About Ayn Rand

By: Tamir Hernandez

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Early Life

Ayn Rand was born in St. Petersburg, Russia, on February 2, 1905. At the age of six, she taught herself how to read. By the time she was nine years old she decided that she wanted to make fictional writing her career. She was against the mysticism and the collectivism of Russian culture so she thought of herself as a European writer.


Ayn Rand attended the University of Petrograd. She majored in philosophy and history. After graduating in 1924 she began to attend The State Institute for Cinema and Arts, where she majored in screenwriting, because of her interest in western films and plays.

Why Do People Hate Her?

Ayn Rand's literature causes a lot of controversy and most people hate Ayn Rand because they have very superficial experiences of her views, and from a superficial view they look pretty bad. She wrote books with titles such as "The Virtue of Selfishness" and such. Of course, she had a very particular definition of 'selfishness' which deviates quite markedly from what most people generally understand as 'selfishness', so a lot of people end up being opposed to her views without ever learning them.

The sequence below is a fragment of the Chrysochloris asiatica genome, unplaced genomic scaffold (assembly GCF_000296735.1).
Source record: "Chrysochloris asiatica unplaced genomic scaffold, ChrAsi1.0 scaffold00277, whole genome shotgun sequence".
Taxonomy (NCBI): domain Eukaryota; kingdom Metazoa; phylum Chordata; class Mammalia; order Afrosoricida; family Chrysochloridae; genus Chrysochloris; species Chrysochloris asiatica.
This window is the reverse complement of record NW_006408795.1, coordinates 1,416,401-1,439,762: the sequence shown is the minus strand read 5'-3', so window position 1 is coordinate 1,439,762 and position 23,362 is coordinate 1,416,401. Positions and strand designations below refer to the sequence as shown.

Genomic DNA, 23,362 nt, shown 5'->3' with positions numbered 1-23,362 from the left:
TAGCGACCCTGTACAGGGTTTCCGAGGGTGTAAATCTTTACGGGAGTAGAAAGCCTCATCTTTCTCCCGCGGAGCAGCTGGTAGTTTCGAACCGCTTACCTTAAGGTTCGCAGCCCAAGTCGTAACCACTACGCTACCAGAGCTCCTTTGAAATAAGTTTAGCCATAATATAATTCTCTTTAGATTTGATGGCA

Objectivism is the philosophy of rational individualism founded by Ayn Rand. It is the idea that there is no greater moral goal than achieving happiness however, a person cannot achieve happiness by wish or whim. Happiness requires that one live by objective principles, including moral integrity and respect for the rights of others.

What Affected Her?

Ayn Rand was affected a lot by the revolution of the communist Russia. Her family wanted to get away from the war and the fighting so they went to Crimea. Her fathers pharmacy was confiscated after the communist won power which caused them to loose everything and also brought about periods of starvation. Ayn Rand's struggles with the communism in her country changed her way of thinking. When introduced to American history in her last year of high school, she immediately took America as her model of what a nation of free was.
Ayn Rand interviewed by Louis Rukeyser (1981)